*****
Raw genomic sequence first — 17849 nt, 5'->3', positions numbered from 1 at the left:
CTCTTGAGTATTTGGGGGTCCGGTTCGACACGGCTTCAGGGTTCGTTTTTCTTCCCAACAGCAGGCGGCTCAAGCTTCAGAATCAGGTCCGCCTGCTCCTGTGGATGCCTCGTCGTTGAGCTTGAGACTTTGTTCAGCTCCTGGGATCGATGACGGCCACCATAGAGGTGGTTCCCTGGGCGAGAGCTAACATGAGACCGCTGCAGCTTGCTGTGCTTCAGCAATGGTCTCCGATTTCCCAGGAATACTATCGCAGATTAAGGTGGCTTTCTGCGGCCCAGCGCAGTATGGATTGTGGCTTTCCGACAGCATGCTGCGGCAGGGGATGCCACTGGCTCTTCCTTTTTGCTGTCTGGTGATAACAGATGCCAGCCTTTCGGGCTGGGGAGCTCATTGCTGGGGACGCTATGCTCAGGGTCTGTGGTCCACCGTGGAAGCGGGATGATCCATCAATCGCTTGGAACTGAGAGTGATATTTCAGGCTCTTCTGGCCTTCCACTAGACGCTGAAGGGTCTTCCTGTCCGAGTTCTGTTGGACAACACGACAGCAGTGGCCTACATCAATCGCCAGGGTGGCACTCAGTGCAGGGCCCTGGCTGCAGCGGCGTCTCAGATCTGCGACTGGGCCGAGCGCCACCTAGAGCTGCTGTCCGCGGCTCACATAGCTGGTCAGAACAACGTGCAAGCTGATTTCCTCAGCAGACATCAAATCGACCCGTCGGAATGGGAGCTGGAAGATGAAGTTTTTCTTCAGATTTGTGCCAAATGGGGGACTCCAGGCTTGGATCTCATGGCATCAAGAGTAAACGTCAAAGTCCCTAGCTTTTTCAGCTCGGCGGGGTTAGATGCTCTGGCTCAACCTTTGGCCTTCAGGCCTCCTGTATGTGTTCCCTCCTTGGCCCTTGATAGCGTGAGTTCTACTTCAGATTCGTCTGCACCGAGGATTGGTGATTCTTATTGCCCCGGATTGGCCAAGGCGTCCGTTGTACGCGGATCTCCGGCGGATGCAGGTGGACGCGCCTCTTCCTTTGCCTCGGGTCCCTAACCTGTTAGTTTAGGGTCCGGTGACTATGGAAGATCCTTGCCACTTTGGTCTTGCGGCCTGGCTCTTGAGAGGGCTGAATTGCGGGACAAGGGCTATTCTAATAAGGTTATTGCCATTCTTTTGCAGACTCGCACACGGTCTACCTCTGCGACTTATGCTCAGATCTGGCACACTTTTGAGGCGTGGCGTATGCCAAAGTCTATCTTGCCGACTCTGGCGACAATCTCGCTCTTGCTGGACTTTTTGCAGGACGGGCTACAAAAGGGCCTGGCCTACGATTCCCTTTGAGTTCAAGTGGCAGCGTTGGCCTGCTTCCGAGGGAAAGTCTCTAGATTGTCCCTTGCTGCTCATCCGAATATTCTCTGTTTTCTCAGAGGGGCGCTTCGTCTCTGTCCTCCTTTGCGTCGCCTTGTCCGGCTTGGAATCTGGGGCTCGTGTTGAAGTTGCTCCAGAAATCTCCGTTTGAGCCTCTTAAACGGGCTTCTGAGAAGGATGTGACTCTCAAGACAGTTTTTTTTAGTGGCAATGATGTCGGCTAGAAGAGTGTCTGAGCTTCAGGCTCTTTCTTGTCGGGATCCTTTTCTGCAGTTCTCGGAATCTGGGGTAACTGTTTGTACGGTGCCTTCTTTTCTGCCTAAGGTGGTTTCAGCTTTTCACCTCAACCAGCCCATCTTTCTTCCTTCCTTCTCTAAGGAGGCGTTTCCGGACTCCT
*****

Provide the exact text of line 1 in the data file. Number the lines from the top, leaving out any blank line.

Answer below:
Raw genomic sequence first — 17849 nt, 5'->3', positions numbered from 1 at the left: